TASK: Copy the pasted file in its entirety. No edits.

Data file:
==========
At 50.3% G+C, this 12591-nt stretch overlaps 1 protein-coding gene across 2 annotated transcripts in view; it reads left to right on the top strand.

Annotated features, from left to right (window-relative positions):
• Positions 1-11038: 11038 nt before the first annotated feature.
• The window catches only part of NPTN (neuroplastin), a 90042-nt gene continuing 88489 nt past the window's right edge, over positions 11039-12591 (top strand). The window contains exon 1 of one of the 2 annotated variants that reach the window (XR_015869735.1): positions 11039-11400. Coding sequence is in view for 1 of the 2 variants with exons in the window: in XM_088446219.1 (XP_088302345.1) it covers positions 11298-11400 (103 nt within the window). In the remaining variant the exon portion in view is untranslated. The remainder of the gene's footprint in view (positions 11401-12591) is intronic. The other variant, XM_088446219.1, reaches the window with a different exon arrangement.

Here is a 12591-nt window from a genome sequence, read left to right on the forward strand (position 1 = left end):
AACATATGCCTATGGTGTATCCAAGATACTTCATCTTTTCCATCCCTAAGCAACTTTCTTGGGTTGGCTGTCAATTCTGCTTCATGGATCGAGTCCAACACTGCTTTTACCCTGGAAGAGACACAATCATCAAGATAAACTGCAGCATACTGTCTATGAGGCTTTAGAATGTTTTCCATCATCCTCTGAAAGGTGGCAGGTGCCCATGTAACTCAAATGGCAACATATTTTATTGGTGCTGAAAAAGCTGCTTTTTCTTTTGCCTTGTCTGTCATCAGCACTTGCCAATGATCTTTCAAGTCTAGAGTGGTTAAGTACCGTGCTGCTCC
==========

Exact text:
At 50.3% G+C, this 12591-nt stretch overlaps 1 protein-coding gene across 2 annotated transcripts in view; it reads left to right on the top strand.

Annotated features, from left to right (window-relative positions):
• Positions 1-11038: 11038 nt before the first annotated feature.
• The window catches only part of NPTN (neuroplastin), a 90042-nt gene continuing 88489 nt past the window's right edge, over positions 11039-12591 (top strand). The window contains exon 1 of one of the 2 annotated variants that reach the window (XR_015869735.1): positions 11039-11400. Coding sequence is in view for 1 of the 2 variants with exons in the window: in XM_088446219.1 (XP_088302345.1) it covers positions 11298-11400 (103 nt within the window). In the remaining variant the exon portion in view is untranslated. The remainder of the gene's footprint in view (positions 11401-12591) is intronic. The other variant, XM_088446219.1, reaches the window with a different exon arrangement.

Here is a 12591-nt window from a genome sequence, read left to right on the forward strand (position 1 = left end):
AACATATGCCTATGGTGTATCCAAGATACTTCATCTTTTCCATCCCTAAGCAACTTTCTTGGGTTGGCTGTCAATTCTGCTTCATGGATCGAGTCCAACACTGCTTTTACCCTGGAAGAGACACAATCATCAAGATAAACTGCAGCATACTGTCTATGAGGCTTTAGAATGTTTTCCATCATCCTCTGAAAGGTGGCAGGTGCCCATGTAACTCAAATGGCAACATATTTTATTGGTGCTGAAAAAGCTGCTTTTTCTTTTGCCTTGTCTGTCATCAGCACTTGCCAATGATCTTTCAAGTCTAGAGTGGTTAAGTACCGTGCTGCTCC